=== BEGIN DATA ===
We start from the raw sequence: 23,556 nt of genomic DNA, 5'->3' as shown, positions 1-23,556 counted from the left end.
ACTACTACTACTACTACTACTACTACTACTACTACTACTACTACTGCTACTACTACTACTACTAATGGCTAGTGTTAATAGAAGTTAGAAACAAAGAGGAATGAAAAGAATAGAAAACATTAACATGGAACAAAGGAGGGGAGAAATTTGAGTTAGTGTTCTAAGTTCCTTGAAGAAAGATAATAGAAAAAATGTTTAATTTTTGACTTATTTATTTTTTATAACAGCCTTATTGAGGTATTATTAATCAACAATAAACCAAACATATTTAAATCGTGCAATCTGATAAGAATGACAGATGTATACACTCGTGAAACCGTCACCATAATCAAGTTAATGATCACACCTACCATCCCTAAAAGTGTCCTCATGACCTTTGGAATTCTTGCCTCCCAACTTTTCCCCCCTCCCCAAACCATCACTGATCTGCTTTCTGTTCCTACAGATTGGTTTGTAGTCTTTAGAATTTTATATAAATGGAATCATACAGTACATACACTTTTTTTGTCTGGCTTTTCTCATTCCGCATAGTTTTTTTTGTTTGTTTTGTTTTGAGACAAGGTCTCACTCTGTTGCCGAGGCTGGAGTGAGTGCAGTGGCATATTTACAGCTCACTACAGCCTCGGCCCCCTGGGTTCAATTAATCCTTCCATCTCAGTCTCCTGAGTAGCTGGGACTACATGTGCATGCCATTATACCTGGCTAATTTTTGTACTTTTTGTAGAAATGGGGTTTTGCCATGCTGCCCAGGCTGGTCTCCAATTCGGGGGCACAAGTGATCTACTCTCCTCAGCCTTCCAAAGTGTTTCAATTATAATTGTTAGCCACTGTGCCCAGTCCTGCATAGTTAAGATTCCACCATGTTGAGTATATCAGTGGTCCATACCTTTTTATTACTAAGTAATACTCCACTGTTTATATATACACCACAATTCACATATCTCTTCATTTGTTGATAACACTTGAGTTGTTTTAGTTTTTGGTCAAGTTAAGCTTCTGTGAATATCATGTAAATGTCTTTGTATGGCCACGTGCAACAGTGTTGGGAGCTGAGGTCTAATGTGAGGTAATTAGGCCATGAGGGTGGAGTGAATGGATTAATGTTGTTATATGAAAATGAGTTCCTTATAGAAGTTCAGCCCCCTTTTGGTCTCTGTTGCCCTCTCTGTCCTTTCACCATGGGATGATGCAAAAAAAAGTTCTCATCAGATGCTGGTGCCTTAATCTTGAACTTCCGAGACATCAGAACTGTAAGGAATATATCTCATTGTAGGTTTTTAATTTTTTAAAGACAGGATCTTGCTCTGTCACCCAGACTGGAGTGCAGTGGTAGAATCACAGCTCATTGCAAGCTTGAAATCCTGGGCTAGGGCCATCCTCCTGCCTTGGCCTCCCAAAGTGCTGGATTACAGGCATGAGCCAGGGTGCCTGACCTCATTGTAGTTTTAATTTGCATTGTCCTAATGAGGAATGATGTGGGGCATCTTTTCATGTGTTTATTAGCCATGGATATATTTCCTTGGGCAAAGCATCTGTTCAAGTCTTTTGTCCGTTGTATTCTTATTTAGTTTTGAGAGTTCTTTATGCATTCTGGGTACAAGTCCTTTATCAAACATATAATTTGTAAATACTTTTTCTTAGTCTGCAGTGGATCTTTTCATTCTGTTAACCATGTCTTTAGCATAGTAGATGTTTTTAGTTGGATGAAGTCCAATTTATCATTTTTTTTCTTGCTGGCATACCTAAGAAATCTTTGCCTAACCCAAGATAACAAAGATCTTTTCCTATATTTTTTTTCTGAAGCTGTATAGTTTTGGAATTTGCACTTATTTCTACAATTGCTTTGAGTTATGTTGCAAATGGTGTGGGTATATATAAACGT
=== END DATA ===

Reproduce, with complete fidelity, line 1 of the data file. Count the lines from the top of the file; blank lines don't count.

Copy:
We start from the raw sequence: 23,556 nt of genomic DNA, 5'->3' as shown, positions 1-23,556 counted from the left end.